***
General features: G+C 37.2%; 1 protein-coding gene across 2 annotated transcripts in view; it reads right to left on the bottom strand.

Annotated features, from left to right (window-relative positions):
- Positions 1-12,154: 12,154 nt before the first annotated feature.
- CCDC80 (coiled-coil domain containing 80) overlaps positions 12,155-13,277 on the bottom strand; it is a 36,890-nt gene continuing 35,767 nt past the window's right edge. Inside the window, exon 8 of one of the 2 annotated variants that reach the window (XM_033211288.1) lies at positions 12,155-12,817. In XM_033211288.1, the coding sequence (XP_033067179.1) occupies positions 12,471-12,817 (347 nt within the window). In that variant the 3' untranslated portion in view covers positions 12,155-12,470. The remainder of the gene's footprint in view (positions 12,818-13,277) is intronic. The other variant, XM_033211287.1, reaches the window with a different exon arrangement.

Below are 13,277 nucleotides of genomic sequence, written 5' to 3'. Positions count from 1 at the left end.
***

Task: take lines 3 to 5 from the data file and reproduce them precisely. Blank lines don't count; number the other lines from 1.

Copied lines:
- Positions 1-12,154: 12,154 nt before the first annotated feature.
- CCDC80 (coiled-coil domain containing 80) overlaps positions 12,155-13,277 on the bottom strand; it is a 36,890-nt gene continuing 35,767 nt past the window's right edge. Inside the window, exon 8 of one of the 2 annotated variants that reach the window (XM_033211288.1) lies at positions 12,155-12,817. In XM_033211288.1, the coding sequence (XP_033067179.1) occupies positions 12,471-12,817 (347 nt within the window). In that variant the 3' untranslated portion in view covers positions 12,155-12,470. The remainder of the gene's footprint in view (positions 12,818-13,277) is intronic. The other variant, XM_033211287.1, reaches the window with a different exon arrangement.

Below are 13,277 nucleotides of genomic sequence, written 5' to 3'. Positions count from 1 at the left end.